Queen’s speech: Still a hard Brexit
Bills to ‘take back control’ of immigration, trade & customs signal hard Brexit in Queen’s speech. What’ll take their place? Who knows!
At the State Opening of parliament today, the Queen set out the government’s legislative programme, which is set to last for two years instead of the usual one. As the BBC reports, this is because the government has already cancelled 2018’s Queen’s speech to give Parliament more time to deal with Brexit laws. Of course, whether it even lasts that long depends on how long this government lasts…
In what many political commentators found to be a rather threadbare speech, various Tory manifesto pledges were absent including any mention of grammar schools, winter fuel allowance, pensions, fox hunting, school meals and what quickly became known as the Tories’ dementia tax. Huffington Post has a good summary of what’s missing from the speech.
Just as the election was meant to be a “Brexit election”, this Queen’s speech was primarily about Brexit. But just as there was very little mention of any actual detail for Brexit in the Tory manifesto, the speech and background notes are also low on detail about it. Of the 27 bills and draft bills in the speech, nine relate to Brexit. They include the Repeal bill (formally known as the ‘Great Repeal bill’), which we already knew about and basically is a ‘copy and paste’ of EU legislation into UK law whilst repealing the 1972 European Communities Act. The other part of the bill would then allow parliament (and controversially, the government) to change those laws.
Another bill that had been alluded to previously is the Immigration bill, which Home secretary Amber Rudd said would cover the rights and status of EU citizens in the UK. However, the speech and background notes have nothing beyond it allowing the government to end free movement and create a new immigration system. There’s no mention of the target but also no mention of what what the new system is likely to look like.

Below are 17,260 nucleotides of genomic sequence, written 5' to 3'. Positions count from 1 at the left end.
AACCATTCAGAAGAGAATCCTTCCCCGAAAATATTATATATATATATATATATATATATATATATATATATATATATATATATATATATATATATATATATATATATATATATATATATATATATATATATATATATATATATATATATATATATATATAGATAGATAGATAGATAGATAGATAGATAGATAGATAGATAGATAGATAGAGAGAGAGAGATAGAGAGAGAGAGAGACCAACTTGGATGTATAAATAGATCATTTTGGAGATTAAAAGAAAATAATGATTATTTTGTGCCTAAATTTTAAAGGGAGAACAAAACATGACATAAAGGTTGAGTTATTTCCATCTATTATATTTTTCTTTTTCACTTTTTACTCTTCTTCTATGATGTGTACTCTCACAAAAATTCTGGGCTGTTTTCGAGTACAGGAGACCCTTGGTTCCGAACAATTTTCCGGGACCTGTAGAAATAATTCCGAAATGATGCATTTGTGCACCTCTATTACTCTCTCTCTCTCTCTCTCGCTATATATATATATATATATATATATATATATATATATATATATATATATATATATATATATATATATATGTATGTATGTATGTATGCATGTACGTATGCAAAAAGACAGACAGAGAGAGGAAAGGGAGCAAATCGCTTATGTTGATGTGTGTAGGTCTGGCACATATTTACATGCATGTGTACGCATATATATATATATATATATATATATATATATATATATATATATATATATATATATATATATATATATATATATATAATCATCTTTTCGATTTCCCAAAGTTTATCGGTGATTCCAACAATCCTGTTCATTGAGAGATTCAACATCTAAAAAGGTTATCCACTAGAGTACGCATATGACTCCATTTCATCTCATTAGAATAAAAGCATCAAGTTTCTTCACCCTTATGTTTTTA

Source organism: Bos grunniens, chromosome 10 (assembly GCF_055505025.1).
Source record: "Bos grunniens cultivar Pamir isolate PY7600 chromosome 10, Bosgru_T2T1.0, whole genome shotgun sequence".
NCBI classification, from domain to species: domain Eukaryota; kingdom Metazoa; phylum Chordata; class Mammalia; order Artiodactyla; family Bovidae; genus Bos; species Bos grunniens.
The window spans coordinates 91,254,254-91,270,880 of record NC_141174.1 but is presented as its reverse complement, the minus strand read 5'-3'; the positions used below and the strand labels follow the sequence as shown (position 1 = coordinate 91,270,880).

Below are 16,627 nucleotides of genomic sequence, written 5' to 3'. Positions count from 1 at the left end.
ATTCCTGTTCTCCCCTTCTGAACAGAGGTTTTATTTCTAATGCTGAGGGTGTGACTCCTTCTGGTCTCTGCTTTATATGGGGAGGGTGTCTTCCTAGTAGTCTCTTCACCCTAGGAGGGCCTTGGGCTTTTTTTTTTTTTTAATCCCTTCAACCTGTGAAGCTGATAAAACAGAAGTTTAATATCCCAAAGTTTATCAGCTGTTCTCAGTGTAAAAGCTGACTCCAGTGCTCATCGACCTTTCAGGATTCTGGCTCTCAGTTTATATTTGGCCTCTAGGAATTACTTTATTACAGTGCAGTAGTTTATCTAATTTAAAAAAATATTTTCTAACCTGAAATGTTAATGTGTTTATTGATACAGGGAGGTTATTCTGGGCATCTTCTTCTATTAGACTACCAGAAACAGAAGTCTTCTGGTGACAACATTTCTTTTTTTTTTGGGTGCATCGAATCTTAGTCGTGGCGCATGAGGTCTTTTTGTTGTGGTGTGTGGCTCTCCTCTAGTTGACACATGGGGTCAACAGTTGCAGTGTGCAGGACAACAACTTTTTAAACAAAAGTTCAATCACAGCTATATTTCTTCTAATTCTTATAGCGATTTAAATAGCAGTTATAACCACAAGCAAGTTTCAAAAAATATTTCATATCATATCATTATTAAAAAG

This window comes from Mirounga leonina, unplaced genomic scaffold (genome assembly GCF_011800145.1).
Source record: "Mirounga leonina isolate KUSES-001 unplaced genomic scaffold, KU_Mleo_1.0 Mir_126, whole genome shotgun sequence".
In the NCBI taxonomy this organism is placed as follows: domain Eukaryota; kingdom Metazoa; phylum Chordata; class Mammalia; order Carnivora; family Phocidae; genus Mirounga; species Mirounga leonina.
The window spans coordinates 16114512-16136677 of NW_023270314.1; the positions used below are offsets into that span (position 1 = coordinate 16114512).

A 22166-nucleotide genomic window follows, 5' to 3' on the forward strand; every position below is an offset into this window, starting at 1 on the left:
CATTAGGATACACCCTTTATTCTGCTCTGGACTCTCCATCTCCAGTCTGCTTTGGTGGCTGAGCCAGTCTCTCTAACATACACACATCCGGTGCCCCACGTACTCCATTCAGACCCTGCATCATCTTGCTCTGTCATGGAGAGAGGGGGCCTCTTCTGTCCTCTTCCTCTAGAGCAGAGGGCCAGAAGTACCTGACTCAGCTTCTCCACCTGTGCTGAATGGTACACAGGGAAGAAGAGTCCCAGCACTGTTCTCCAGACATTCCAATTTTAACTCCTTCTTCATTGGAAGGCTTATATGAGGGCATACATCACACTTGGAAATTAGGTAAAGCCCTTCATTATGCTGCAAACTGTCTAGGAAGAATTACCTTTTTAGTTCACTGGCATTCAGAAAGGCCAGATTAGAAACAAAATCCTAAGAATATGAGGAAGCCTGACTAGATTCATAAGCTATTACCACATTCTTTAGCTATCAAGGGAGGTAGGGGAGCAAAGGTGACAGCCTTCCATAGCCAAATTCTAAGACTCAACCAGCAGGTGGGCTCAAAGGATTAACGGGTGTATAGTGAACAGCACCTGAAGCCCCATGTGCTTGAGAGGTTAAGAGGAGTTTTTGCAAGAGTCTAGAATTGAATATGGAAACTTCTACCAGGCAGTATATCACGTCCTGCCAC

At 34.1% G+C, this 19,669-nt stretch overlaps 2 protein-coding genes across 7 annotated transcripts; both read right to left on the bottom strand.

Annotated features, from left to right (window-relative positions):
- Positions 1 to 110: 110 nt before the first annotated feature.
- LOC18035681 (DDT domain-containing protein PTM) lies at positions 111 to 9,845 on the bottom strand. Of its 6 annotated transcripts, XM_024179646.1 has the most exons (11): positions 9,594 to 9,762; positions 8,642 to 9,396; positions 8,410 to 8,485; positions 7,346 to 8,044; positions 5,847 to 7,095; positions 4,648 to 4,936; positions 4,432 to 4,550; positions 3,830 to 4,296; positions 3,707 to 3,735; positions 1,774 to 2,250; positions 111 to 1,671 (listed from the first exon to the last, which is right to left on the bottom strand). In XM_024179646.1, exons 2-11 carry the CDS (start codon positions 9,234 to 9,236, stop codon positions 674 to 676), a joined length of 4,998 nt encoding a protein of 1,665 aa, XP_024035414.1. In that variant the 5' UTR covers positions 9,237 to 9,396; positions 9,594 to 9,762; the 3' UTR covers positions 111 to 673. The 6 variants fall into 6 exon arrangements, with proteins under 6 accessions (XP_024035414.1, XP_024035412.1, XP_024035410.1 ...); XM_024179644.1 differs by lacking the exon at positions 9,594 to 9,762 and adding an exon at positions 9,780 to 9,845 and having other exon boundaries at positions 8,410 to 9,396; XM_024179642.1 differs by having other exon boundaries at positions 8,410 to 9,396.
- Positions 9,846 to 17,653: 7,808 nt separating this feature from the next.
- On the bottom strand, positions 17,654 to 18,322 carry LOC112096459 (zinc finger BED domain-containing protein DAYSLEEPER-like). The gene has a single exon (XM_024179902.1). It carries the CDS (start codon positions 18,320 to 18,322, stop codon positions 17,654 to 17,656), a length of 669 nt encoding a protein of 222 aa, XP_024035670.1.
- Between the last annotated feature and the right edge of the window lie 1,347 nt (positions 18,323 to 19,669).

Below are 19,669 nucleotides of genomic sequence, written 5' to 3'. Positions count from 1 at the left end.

Other Brexit bills also contain very little detail other than an overriding message that these are issues the UK will ‘take back control’ of. They include bills on Customs, Trade, Fisheries and Agriculture. Another two bills relate to the need for the UK to establish new systems because we’ll no longer be part of the EU. They include a Nuclear Safeguards bill and an International Sanctions bill.
A final Brexit bill in the speech is the EU (Approvals) bill is a more technical one. The purpose of which whose is to “implement changes to international agreements between the EU and non-EU countries”.
Although, we still have no idea what the government proposes to replace much of what our EU membership gives us, the speech does appear to confirm its continued pursuit of a hard Brexit – out of the single market and out of the customs union.
Queen a secret EU supporter?
We had an unexpected election this year so the State Opening was a slimmed down affair (like the speech!) with less of the usual ceremonial garb. Instead of wearing the crown, the Queen was wearing a hat that some have noticed looks remarkably like the EU flag…
— Marie Le Conte (@youngvulgarian) 21 June 2017
You can see the Queen’s Speech along with the background notes at gov.uk.